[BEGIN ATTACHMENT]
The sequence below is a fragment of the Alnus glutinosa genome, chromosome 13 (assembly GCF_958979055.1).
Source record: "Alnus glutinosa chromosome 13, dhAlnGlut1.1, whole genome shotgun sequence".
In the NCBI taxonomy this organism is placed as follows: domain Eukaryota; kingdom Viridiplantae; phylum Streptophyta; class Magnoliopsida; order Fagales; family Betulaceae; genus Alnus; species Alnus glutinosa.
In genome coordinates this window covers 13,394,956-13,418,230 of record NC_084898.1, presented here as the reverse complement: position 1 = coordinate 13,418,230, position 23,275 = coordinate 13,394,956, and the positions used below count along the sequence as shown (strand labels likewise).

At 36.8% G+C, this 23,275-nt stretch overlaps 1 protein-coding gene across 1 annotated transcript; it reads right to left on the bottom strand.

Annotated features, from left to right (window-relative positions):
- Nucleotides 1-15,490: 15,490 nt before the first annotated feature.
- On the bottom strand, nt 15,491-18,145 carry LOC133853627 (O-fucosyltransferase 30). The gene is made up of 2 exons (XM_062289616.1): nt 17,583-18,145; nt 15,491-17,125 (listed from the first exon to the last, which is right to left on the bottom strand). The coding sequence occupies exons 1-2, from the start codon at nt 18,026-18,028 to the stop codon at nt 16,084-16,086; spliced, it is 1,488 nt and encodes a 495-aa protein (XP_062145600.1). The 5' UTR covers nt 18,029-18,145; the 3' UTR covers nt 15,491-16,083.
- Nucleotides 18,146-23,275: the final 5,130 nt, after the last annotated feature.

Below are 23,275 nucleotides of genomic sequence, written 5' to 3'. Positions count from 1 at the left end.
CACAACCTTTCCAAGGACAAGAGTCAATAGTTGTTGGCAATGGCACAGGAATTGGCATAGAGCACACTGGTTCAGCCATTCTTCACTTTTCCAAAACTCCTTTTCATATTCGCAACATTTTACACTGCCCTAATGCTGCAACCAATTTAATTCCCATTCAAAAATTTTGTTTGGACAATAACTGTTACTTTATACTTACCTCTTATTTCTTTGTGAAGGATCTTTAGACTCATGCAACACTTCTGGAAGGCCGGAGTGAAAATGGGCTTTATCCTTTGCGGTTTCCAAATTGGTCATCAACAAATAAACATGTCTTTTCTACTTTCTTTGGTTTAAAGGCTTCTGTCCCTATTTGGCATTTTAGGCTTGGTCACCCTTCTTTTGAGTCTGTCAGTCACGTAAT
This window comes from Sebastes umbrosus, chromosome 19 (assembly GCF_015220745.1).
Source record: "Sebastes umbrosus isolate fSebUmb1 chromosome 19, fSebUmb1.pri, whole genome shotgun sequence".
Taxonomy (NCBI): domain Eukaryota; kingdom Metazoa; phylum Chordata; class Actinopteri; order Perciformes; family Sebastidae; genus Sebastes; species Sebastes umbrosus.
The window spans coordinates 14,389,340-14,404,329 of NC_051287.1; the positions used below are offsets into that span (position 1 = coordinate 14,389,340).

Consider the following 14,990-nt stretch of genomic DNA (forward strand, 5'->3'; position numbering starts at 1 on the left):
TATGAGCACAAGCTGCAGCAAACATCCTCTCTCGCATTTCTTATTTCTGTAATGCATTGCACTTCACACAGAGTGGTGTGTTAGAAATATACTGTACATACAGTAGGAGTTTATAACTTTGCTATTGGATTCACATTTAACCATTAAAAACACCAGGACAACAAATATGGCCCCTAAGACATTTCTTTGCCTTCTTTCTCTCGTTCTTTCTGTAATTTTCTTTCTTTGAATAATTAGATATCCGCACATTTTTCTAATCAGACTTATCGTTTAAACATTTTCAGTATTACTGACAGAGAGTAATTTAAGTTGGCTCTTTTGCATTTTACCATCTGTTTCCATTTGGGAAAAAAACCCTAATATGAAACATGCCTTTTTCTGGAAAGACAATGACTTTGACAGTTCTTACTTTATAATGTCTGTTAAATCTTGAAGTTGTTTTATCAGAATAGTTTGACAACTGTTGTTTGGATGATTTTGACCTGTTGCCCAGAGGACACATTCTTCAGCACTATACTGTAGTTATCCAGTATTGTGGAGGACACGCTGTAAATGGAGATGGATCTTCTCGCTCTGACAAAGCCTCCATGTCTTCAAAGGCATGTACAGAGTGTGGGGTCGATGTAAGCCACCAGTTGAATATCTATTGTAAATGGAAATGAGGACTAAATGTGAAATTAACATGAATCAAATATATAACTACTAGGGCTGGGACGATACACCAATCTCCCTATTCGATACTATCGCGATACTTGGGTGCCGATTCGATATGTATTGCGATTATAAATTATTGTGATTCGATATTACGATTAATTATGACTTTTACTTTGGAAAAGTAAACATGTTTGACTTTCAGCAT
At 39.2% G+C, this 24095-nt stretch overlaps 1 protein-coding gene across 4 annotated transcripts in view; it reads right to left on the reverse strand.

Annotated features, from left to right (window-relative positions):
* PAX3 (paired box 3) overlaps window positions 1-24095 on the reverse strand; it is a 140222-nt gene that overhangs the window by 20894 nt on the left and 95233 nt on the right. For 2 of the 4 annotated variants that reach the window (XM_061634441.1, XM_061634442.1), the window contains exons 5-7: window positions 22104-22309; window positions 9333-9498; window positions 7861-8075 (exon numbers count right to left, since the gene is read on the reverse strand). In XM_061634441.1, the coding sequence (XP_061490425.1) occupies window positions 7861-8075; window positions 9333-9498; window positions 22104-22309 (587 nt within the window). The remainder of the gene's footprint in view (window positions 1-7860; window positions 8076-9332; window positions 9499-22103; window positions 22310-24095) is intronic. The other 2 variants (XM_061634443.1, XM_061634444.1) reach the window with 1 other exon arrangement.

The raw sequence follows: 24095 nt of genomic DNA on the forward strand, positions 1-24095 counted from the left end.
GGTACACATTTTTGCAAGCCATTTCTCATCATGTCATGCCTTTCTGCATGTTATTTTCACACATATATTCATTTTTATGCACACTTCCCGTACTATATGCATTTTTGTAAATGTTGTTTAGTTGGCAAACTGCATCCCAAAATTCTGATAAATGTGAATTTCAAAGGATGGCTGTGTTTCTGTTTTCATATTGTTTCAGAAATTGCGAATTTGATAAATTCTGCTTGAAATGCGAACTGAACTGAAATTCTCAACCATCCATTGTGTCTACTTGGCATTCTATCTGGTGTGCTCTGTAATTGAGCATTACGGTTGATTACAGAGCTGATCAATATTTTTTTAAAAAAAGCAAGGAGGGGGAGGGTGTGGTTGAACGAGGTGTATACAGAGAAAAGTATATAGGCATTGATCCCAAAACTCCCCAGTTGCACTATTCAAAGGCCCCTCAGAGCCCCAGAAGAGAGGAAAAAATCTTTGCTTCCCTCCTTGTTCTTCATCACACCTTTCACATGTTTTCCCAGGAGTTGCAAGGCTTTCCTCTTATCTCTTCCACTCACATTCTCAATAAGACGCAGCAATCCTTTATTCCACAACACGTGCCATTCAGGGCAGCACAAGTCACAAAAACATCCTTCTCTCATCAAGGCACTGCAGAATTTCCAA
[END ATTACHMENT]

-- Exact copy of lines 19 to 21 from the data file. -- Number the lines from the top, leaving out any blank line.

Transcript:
Annotated features, from left to right (window-relative positions):
* PAX3 (paired box 3) overlaps window positions 1-24095 on the reverse strand; it is a 140222-nt gene that overhangs the window by 20894 nt on the left and 95233 nt on the right. For 2 of the 4 annotated variants that reach the window (XM_061634441.1, XM_061634442.1), the window contains exons 5-7: window positions 22104-22309; window positions 9333-9498; window positions 7861-8075 (exon numbers count right to left, since the gene is read on the reverse strand). In XM_061634441.1, the coding sequence (XP_061490425.1) occupies window positions 7861-8075; window positions 9333-9498; window positions 22104-22309 (587 nt within the window). The remainder of the gene's footprint in view (window positions 1-7860; window positions 8076-9332; window positions 9499-22103; window positions 22310-24095) is intronic. The other 2 variants (XM_061634443.1, XM_061634444.1) reach the window with 1 other exon arrangement.

The raw sequence follows: 24095 nt of genomic DNA on the forward strand, positions 1-24095 counted from the left end.